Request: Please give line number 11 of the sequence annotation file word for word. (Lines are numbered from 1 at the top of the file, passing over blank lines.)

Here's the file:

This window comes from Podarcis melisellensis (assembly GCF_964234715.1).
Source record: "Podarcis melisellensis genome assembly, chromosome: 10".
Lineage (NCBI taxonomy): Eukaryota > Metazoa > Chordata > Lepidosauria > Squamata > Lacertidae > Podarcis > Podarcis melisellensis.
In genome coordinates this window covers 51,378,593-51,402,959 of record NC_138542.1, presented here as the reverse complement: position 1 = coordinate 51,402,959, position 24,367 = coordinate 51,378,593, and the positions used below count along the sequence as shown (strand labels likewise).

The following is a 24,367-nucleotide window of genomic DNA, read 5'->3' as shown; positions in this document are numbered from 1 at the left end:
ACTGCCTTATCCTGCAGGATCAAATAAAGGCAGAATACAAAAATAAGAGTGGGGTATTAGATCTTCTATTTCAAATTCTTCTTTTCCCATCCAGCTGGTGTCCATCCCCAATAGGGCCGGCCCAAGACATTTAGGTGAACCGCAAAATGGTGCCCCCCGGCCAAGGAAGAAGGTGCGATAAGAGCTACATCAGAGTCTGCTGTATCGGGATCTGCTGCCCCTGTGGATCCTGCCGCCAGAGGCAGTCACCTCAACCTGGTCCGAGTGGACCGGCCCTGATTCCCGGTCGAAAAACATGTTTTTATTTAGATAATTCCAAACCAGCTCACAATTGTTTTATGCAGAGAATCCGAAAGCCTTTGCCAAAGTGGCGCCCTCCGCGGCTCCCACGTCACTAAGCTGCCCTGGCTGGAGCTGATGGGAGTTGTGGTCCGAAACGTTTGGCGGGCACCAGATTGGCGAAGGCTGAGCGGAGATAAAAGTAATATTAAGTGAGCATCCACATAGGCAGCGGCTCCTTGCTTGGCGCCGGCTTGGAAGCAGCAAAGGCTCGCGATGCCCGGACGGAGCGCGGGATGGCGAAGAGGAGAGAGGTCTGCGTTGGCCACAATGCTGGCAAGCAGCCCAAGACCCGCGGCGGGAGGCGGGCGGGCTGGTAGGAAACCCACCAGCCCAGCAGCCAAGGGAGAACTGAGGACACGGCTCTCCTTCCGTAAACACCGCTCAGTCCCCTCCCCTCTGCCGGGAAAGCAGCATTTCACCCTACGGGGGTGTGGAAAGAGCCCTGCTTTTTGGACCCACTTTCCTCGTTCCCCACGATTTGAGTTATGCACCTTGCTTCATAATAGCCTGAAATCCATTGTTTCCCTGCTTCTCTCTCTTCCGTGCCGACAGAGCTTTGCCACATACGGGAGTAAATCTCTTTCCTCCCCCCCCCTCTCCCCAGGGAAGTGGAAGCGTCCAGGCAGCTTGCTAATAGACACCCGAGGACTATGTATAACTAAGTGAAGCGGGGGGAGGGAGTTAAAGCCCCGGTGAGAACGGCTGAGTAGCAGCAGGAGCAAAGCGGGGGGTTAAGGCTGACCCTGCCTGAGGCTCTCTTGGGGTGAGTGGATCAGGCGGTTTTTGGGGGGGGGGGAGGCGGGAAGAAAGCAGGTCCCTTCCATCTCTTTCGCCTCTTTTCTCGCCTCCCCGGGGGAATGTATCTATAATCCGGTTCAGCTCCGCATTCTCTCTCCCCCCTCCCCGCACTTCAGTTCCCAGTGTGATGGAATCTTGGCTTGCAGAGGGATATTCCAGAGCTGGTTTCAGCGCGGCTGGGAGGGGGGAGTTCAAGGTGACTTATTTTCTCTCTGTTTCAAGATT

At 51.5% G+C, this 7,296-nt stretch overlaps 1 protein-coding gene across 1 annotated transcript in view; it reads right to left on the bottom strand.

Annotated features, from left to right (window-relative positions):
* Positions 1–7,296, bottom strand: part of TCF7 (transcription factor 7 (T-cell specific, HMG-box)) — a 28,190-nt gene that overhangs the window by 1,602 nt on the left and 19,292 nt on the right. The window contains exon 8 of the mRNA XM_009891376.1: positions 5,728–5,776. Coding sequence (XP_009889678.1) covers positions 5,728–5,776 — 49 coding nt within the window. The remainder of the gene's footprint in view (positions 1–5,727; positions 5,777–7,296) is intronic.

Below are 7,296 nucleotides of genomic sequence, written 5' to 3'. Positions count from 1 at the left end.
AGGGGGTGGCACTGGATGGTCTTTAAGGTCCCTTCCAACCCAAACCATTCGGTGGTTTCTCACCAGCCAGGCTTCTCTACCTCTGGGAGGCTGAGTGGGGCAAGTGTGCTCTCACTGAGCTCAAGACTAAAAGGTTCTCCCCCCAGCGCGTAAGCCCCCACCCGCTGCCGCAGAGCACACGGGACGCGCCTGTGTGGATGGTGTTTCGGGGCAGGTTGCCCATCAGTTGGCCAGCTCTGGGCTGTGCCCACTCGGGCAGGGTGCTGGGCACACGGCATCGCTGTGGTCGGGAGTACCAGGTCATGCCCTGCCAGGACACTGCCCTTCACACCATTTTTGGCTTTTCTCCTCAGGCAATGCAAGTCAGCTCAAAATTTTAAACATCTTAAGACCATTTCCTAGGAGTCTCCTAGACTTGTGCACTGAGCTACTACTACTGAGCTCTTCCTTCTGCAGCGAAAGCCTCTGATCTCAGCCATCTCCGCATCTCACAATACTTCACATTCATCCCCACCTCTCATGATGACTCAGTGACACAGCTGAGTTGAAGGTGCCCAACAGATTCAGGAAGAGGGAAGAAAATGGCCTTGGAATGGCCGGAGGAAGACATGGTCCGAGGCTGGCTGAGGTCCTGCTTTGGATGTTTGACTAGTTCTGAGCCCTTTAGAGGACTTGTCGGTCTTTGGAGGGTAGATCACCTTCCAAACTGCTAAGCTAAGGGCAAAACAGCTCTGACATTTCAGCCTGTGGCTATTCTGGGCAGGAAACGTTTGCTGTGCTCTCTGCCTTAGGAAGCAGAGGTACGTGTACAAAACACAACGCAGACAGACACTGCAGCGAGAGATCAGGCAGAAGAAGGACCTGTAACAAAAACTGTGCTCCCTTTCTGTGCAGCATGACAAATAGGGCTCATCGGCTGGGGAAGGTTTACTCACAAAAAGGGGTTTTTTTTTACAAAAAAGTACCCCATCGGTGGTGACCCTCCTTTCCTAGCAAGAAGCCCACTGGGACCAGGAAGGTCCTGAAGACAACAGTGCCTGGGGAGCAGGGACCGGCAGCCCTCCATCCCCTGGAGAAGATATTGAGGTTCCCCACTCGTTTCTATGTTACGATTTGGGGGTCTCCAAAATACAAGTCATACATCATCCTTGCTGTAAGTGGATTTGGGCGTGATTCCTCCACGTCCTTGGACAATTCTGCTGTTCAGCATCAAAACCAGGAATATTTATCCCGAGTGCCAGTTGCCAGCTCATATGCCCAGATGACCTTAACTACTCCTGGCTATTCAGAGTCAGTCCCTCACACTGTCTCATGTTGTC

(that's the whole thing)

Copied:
AGGGGGTGGCACTGGATGGTCTTTAAGGTCCCTTCCAACCCAAACCATTCGGTGGTTTCTCACCAGCCAGGCTTCTCTACCTCTGGGAGGCTGAGTGGGGCAAGTGTGCTCTCACTGAGCTCAAGACTAAAAGGTTCTCCCCCCAGCGCGTAAGCCCCCACCCGCTGCCGCAGAGCACACGGGACGCGCCTGTGTGGATGGTGTTTCGGGGCAGGTTGCCCATCAGTTGGCCAGCTCTGGGCTGTGCCCACTCGGGCAGGGTGCTGGGCACACGGCATCGCTGTGGTCGGGAGTACCAGGTCATGCCCTGCCAGGACACTGCCCTTCACACCATTTTTGGCTTTTCTCCTCAGGCAATGCAAGTCAGCTCAAAATTTTAAACATCTTAAGACCATTTCCTAGGAGTCTCCTAGACTTGTGCACTGAGCTACTACTACTGAGCTCTTCCTTCTGCAGCGAAAGCCTCTGATCTCAGCCATCTCCGCATCTCACAATACTTCACATTCATCCCCACCTCTCATGATGACTCAGTGACACAGCTGAGTTGAAGGTGCCCAACAGATTCAGGAAGAGGGAAGAAAATGGCCTTGGAATGGCCGGAGGAAGACATGGTCCGAGGCTGGCTGAGGTCCTGCTTTGGATGTTTGACTAGTTCTGAGCCCTTTAGAGGACTTGTCGGTCTTTGGAGGGTAGATCACCTTCCAAACTGCTAAGCTAAGGGCAAAACAGCTCTGACATTTCAGCCTGTGGCTATTCTGGGCAGGAAACGTTTGCTGTGCTCTCTGCCTTAGGAAGCAGAGGTACGTGTACAAAACACAACGCAGACAGACACTGCAGCGAGAGATCAGGCAGAAGAAGGACCTGTAACAAAAACTGTGCTCCCTTTCTGTGCAGCATGACAAATAGGGCTCATCGGCTGGGGAAGGTTTACTCACAAAAAGGGGTTTTTTTTTACAAAAAAGTACCCCATCGGTGGTGACCCTCCTTTCCTAGCAAGAAGCCCACTGGGACCAGGAAGGTCCTGAAGACAACAGTGCCTGGGGAGCAGGGACCGGCAGCCCTCCATCCCCTGGAGAAGATATTGAGGTTCCCCACTCGTTTCTATGTTACGATTTGGGGGTCTCCAAAATACAAGTCATACATCATCCTTGCTGTAAGTGGATTTGGGCGTGATTCCTCCACGTCCTTGGACAATTCTGCTGTTCAGCATCAAAACCAGGAATATTTATCCCGAGTGCCAGTTGCCAGCTCATATGCCCAGATGACCTTAACTACTCCTGGCTATTCAGAGTCAGTCCCTCACACTGTCTCATGTTGTC